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Antecedents of hospital admission for deliberate self-harm from a 14-year follow-up study using data-linkage

Mitrou, Francis, Gaudie, Jennifer, Lawrence, David, Silburn, Sven R., Stanley, Fiona J. and Zubrick, Stephen R. (2010). Antecedents of hospital admission for deliberate self-harm from a 14-year follow-up study using data-linkage. BMC Psychiatry,10(1):82-92.

Document type: Journal Article
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IRMA ID 84473306xPUB43
Title Antecedents of hospital admission for deliberate self-harm from a 14-year follow-up study using data-linkage
Author Mitrou, Francis
Gaudie, Jennifer
Lawrence, David
Silburn, Sven R.
Stanley, Fiona J.
Zubrick, Stephen R.
Journal Name BMC Psychiatry
Publication Date 2010
Volume Number 10
Issue Number 1
ISSN 1471244X   (check CDU catalogue open catalogue search in new window)
Start Page 82
End Page 92
Total Pages 11
Place of Publication London, U.K
Publisher BioMed Central Ltd.
Abstract Background: A prior episode of deliberate self-harm (DSH) is one of the strongest predictors of future completed suicide. Identifying antecedents of DSH may inform strategies designed to reduce suicide rates. This study aimed to determine whether individual and socio-ecological factors collected in childhood and adolescence were associated with later hospitalisation for DSH.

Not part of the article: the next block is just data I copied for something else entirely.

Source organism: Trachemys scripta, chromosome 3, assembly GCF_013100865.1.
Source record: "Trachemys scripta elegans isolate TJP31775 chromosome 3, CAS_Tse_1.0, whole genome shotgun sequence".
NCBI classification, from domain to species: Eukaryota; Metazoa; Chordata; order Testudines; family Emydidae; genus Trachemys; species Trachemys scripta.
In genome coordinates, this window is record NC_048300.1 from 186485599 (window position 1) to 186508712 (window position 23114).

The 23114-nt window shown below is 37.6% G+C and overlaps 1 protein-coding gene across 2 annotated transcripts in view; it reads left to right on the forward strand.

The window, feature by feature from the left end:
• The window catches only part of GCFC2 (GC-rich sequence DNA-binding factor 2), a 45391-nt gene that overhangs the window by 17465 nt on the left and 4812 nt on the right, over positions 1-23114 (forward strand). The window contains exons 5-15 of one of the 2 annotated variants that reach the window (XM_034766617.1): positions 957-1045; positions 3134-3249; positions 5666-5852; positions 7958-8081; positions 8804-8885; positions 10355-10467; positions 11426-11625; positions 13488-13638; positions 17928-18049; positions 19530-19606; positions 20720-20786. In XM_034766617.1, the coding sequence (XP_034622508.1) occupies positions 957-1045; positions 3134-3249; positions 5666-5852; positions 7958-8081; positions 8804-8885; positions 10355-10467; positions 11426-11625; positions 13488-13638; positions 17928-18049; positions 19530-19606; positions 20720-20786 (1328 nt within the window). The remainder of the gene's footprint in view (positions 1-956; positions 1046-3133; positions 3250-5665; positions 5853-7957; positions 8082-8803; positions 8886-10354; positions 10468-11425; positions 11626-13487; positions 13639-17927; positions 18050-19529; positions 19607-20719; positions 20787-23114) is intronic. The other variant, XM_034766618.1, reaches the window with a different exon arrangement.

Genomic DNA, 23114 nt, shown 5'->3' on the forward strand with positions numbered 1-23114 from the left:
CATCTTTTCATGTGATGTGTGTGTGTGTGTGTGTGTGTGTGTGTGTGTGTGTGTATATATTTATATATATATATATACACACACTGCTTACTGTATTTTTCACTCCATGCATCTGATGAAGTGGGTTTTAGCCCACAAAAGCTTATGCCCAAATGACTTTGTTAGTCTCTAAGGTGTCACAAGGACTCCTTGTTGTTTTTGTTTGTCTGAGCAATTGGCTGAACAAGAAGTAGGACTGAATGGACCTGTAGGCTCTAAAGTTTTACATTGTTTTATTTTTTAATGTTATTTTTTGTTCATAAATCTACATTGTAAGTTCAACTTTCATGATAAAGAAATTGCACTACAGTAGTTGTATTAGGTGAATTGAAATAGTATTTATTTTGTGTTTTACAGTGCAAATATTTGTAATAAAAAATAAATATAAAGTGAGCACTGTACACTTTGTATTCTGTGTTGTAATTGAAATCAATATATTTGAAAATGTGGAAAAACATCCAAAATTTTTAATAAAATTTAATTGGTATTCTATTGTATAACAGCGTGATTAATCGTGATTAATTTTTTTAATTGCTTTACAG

Methods: Longitudinal follow-up of a Western Australian population-wide random sample of 2,736 children aged 4-16 years, and their carers, from 1993 until 2007 using administrative record linkage. Children were aged between 18 and 31 years at end of follow-up. Proportional hazards regression was used to examine the relationship between child, parent, family, school and community factors measured in 1993, and subsequent hospitalisation for DSH.

Results: There were six factors measured in 1993 that increased a child's risk of future hospitalisation with DSH: female sex; primary carer being a smoker; being in a step/blended family; having more emotional or behavioural problems than other children; living in a family with inconsistent parenting style; and having a teenage mother. Factors found to be not significant included birth weight, combined carer income, carer's lifetime treatment for a mental health problem, and carer education.

Conclusions: The persistence of carer smoking as an independent risk factor for later DSH, after adjusting for child, carer, family, school and community level socio-ecological factors, adds to the known risk domains for DSH, and invites further investigation into the underlying mechanisms of this relationship. This study has also confirmed the association of five previously known risk factors for DSH.
Keywords deliberate self-harm (DSH)
antecedents of deliberate self-harm
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